Ask 100 people about the differences between through-neck and bolt-on guitars and basses, and 99 will tell you mostly the same story: Bolt-on neck designs sound punchier and are less expensive; set or through-neck designs have a warmer, fuller sound, and are more costly. And while these stereotypes often hold true, we like to buck trends here at Ernie Ball Music Man.

Through-neck and bolt-on neck constructions have unique strengths, and each time our design team builds a new electric guitar or bass, they decide which assembly method to use based on the desired personality and functionality of each specific instrument.

Majesty through-neck design
Bolt on
Luke III bolt-on design

A great example is our latest StingRay electric guitar. Although it is a bolt-on design, its tonal characteristics match sought after set-neck designs thanks to how well the combination of physical and electrical design elements interact. Another example is our John Petrucci Majesty electric guitar; the overall design dictated a through-neck element so that John Petrucci could achieve the high-fret access he needed for his playing style.

Finished Majesty

There are other ways we craft our instruments to take advantage of through-neck or bolt-on strengths, and one is the addition of a tone block. This design feature – which Sterling Ball refers to as a “tone wood cocktail” –  allows us to achieve traditional through-neck resonance with a bolt-on neck by inserting an additional piece of wood, usually mahogany, into the body. This piece connects each string contact point from nut to bridge, creating tonal resonance usually associated with through-neck designs. Like every single Ernie Ball Music Man guitar or bass design element, tone blocks are only added if they contribute to the desired output. Some bolt-on instruments, like our new James Valentine or Luke III electric guitars, achieve a fantastic tone without one.

Tone Block
25th Anniversary Guitar w/Tone Block. Photo via Music123.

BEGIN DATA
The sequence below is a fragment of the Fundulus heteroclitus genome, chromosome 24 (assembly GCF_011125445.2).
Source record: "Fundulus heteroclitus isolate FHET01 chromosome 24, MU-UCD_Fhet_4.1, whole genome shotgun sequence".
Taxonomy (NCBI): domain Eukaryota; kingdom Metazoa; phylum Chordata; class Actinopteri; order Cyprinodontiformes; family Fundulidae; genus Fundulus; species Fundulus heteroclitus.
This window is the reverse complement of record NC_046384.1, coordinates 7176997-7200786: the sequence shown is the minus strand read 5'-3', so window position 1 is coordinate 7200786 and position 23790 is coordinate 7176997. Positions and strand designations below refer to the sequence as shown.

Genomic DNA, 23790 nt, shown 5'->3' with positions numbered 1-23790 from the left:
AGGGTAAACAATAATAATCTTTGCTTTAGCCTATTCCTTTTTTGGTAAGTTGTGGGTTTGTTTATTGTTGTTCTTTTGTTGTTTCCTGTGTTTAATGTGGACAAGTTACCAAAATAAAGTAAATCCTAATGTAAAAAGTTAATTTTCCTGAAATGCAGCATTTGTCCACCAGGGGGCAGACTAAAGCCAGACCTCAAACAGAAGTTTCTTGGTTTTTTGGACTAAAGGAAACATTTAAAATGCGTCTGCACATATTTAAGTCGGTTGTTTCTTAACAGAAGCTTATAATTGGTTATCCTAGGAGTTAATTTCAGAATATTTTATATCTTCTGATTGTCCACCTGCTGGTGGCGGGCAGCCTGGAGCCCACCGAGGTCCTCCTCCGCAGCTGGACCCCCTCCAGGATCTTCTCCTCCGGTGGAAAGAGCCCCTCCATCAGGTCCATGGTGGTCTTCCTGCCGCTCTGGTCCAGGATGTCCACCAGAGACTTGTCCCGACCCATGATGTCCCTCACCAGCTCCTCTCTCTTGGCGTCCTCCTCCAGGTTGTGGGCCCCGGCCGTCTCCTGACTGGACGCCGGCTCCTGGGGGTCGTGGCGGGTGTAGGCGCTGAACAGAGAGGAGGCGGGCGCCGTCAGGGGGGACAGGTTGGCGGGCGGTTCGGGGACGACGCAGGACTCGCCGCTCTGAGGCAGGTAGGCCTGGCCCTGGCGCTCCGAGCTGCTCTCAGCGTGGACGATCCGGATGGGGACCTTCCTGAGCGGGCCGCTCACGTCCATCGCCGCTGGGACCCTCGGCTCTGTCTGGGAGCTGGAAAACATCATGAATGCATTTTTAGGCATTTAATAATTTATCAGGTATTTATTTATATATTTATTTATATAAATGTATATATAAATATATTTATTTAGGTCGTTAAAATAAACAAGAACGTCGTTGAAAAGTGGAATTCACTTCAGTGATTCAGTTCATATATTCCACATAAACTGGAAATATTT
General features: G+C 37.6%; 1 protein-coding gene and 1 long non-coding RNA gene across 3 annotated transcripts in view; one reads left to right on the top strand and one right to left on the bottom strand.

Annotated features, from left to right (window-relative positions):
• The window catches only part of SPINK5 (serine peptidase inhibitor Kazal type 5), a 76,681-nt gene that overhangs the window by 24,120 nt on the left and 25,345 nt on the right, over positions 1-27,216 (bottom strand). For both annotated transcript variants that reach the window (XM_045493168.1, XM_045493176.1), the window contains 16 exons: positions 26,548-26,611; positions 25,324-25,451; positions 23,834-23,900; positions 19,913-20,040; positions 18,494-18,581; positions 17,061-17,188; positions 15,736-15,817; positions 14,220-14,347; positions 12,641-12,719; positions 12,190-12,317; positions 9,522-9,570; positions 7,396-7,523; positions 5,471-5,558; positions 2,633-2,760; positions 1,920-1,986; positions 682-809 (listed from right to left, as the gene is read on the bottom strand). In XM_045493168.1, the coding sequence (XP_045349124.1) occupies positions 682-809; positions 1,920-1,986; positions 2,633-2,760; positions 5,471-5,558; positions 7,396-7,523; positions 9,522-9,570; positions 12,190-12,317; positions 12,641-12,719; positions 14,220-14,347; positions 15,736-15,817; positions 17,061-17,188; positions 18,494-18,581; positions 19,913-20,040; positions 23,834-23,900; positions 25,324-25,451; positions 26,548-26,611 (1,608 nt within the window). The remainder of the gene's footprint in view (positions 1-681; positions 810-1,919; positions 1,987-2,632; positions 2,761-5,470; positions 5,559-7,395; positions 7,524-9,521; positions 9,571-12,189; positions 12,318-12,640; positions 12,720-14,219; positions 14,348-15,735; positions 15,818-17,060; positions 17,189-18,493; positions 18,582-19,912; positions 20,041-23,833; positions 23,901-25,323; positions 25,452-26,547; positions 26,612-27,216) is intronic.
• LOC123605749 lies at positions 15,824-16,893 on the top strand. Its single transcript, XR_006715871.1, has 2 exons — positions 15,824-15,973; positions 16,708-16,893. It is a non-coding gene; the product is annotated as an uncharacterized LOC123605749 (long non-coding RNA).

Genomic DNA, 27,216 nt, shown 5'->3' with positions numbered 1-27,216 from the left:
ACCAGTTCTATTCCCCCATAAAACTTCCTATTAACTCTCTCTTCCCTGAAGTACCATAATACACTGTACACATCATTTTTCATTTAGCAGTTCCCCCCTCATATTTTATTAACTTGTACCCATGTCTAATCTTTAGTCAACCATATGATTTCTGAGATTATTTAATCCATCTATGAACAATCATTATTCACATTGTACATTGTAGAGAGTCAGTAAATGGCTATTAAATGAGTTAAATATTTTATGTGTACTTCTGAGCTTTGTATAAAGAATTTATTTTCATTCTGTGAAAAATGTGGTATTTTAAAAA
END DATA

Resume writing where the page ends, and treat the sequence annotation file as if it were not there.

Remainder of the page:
Our design team has a large variety of design tools to choose from, and bolt-on vs. through-neck is just one decision that ultimately contributes to the personality of each instrument. Each design element, from the pickup types to the body wood to the neck construction, is chosen to ensure you are getting the exact sound and playability our master design team envisioned when creating the electric guitar or bass.

See all of our impeccably designed electric guitars and basses here:

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  1. The EBMM neck profile (as is standard on all of my Silhouettes, Sil Specials and Axis guitars) seems as if it were made for me. The only improvement it could use would be jumbo fretwire or a scalloped fingerboard – so I generally do the latter myself. Right on, whatever. Now, I need to know the following: can I get a Cutlass with a “reverse” headstock / left-handed neck?

  2. Interesting article, thanks for the breakdown. It makes sense for manufacturers to choose one or the other based on what they want the guitar to do. And that Majesty looks great!

  3. Neckthru vs bolt-on: With the neckthru, your neck blank is the length of the instrument. Not often with CNC, but get the fingerboard/neck angle relative to the body wrong, if it’s already received the body wings, you throw the whole thing away instead of only a neck or body.

    People often say neckthru sustains better, not the case necessarily. EBMM spec very tight neck pockets with ‘extra’ bolts relative to the market, so losing sustain to a neck joint is really no consideration. On basses, the difference you can hear is that neckthrus will tend to carry thru the lowest harmonics that are often interrupted by a neck joint. Play a neckthru Stingray 5, a low C or D on the B-string, and listen for a steady, repeating beat inside the note: That’s your second or third harmonic, and IF you hear it, you’ve got a really good example where the woods are really talking to each other. It’s a subtle difference, and you’d do just fine with a bolt-on Stingray, but maybe for recording or if you have a very hi-fi stage rig, the neckthru would be the ticket.

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